# if-else in linear programming

 0 Hello, I am trying to model a system with following constraints using linear programming in MATLAB: if P(i) > 0 limit1 <= K(1)*P(1) + K(2)*P(2) + K(3)*P(3) + ... + K(i)*P(i) <= limit2 # K(1),K(2)... are constants, P is power to a battery else if P(i) <= 0 limit1 <= C(1)*P(1) + C(2)*P(2)+ C(3)*P(3) + ... + C(i)*P(i) <= limit2 # C(1),C(2)... are constants different from K(1)...  I modified it in following form: (e.g. for i=1) P(1)<=b*U # b is binary & U is a big number; limit1<= (1-b)*P(1)*C(1) + b*P(1)*K(1)<=limit2  Is this formulation correct? My doubt is that at b=0, I get P(1)<=0 and the second condition, which is perfect. But when b=1, I get P(1)<=U, and first condition. But then the program can also return P(1) less than zero for b=1. Is there something wrong here or I did not understand correctly? Thank you so much for any help :) PS: I know it is not linear right now. But I want to confirm if what I did so far is right or not. cheers, Aastha asked 30 Apr '14, 12:03 aastha 13●4 accept rate: 0% fbahr ♦ 4.6k●7●16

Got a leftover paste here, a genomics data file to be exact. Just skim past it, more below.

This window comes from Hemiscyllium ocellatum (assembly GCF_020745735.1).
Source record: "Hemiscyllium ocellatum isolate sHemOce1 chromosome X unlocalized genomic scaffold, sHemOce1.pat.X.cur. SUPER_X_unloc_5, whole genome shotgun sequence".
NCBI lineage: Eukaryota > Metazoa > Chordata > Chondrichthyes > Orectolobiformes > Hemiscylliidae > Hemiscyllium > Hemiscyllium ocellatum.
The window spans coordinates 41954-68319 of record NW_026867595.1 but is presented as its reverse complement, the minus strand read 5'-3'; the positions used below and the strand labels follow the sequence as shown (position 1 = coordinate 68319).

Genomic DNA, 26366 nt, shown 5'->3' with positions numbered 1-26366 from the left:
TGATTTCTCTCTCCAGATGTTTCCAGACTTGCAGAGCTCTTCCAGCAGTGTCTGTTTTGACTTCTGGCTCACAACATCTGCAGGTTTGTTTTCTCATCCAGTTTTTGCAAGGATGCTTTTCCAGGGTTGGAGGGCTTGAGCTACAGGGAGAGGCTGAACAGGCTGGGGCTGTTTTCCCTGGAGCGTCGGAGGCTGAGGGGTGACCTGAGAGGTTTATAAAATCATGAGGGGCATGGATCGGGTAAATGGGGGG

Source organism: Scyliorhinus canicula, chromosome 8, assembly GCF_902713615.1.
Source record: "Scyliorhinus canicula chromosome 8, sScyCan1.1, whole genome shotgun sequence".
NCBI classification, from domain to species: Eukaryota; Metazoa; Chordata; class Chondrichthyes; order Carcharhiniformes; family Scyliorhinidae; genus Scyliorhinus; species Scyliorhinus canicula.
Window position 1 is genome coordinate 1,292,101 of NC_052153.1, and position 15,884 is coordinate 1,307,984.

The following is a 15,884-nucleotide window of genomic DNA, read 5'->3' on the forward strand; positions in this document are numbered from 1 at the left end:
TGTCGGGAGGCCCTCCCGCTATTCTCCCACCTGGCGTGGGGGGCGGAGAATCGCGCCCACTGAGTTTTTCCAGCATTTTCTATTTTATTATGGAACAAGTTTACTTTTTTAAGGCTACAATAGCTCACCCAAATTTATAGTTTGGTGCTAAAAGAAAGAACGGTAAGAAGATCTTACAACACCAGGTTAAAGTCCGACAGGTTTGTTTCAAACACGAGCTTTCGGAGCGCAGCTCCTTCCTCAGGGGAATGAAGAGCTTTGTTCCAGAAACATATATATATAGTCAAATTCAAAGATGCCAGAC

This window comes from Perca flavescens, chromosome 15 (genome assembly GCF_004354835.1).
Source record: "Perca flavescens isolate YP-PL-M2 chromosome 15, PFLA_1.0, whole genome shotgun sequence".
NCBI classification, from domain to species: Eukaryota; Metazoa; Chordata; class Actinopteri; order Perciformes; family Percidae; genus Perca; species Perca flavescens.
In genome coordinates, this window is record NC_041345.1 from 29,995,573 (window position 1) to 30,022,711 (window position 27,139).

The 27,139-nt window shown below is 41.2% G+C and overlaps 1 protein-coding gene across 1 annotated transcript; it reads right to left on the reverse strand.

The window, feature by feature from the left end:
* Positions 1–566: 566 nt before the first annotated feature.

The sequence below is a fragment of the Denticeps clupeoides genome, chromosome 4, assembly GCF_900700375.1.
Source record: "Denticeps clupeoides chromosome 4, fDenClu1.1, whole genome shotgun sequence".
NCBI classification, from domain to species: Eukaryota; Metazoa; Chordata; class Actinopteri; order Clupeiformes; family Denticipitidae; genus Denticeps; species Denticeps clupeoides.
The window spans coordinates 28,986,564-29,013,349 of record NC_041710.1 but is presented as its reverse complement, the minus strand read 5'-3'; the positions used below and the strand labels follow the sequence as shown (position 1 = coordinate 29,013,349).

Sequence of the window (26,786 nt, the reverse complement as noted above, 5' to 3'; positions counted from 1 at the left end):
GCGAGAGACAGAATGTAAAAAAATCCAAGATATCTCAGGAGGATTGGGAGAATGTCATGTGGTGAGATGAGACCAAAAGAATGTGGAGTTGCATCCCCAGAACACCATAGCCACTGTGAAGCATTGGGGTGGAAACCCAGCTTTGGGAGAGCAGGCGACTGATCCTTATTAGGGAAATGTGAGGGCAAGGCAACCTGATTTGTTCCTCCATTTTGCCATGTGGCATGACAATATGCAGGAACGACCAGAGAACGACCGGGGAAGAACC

2 if P(i) > 0 then limit1 <= sum {j in 1..i} K(j) * P(j) <= limit2   not ( P(i) > 0 ) or ( limit1 <= sum {j in 1..i} K(j) * P(j) <= limit2 ) <=> ( P(i) <= 0 ) or ( limit1 <= sum {j in 1..i} K(j) * P(j) <= limit2 )  and disjunctions (or-relations) can be expressed using [a] (binary) indicator variable[s] b (to modify the bounds imposed on the linear expression). Hence, "we" get P(i) <= U_P(i) * b(i) limit1 * b(i) + L_SKP(i) * ( 1 - b(i) ) <= sum {j in 1..i} K(j) * P(j) limit2 * b(i) + U_SKP(i) * ( 1 - b(i) ) >= sum {j in 1..i} K(j) * P(j)  for the 'if-branch', and P(i) >= .000001 + L_P(i) * ( 1 - b(i) ) limit1 * ( 1 - b(i) ) + L_SCP(i) * b(i) <= sum {j in 1..i} C(j) * P(j) limit2 * ( 1 - b(i) ) + U_SCP(i) * b(i) >= sum {j in 1..i} C(j) * P(j)  for the 'else-branch' (with L_P, U_P as lower/upper bounds on P, and L_SKP, U_SKP, L_SCP, U_SCP as bounds for the respective sum expressions). answered 30 Apr '14, 15:50 fbahr ♦ 4.6k●7●16 accept rate: 13% 1 This is perfect. And here I also don't need further manipulations to linearize (unlike my previous solution). Thank you so much. :) One tiny correction. in else branch, I think it should be P(i) >= .000001 + L_P(i) * ( 1 - b(i) ) but otherwise its perfect :) (02 May '14, 04:14) aastha I think it should be P(i) >= .000001 + L_P(i) * ( 1 - b(i) ) Well spotted! (02 May '14, 04:49) fbahr ♦ One more comment, although your answer is perfect for what I asked, in my case, I might still have to use following system (for time i): P(i) <= U_P(i) * b(i) P(i) >= .000001 + L_P(i) * ( 1 - b(i) ) limit1 <= sum {j in 1..i}(1-b(j))*P(j)*C(j) + sum {j in 1..i}b(j)*P(j)*K(j) <= limit2  because whether I use constant K(1) or C(1) depends on sign of P(1) and not on the time interval. I think I should have been more detailed in my question. So this is what I am using right now. Do you know a more elegant way to do this? (I am sorry for spamming your inbox) (02 May '14, 05:09) aastha If you want limit1 <= sum {j in 1..i} (if P(j) <= 0 then C(j) else K(j)) * P(j) <= limit2, then limit1 <= sum {j in 1..i} (b(j)*K(j) + (1-b(j))*C(j))*P(j) <= limit2 (or limit1 <= sum {j in 1..i} K(j)*P(j) + sum {j in 1..i} (C(j)-K(j))*P(j)*b(j) <= limit2) is one way to go – you still need to linearize each quadratic term P(j)*b(j) as described here, though. Alternatively, ... (04 May '14, 13:45) fbahr ♦ ... (if P(j) <= 0 then C(j) else K(j)) * P(j) can be expressed as piecewise linear function {{C(j)*P(j), L_P <= P(j) <= 0}, {K(j)*P(j), 0 <= P(j) <= U_P}}}. To do so, we write limit1 <= sum {j in 1..i} (C(j)*L_P*x(j,1) + 0*x(j,2) + K(j)*U_P*x(j,3)) <= limit2 (w/ [non-neg. continuous] SOS2 variables x(j,l), l=1,..,3) and add L_P*x(i,1) + 0*x(i,2) + U_P*x(i,3) == P(i) ∀ i; x(i,1) + x(i,2) + x(i,3) == 1 ∀ i as additional constraints [which has the charm that you don't need to introduce aux. binary variables]. (04 May '14, 14:26) fbahr ♦
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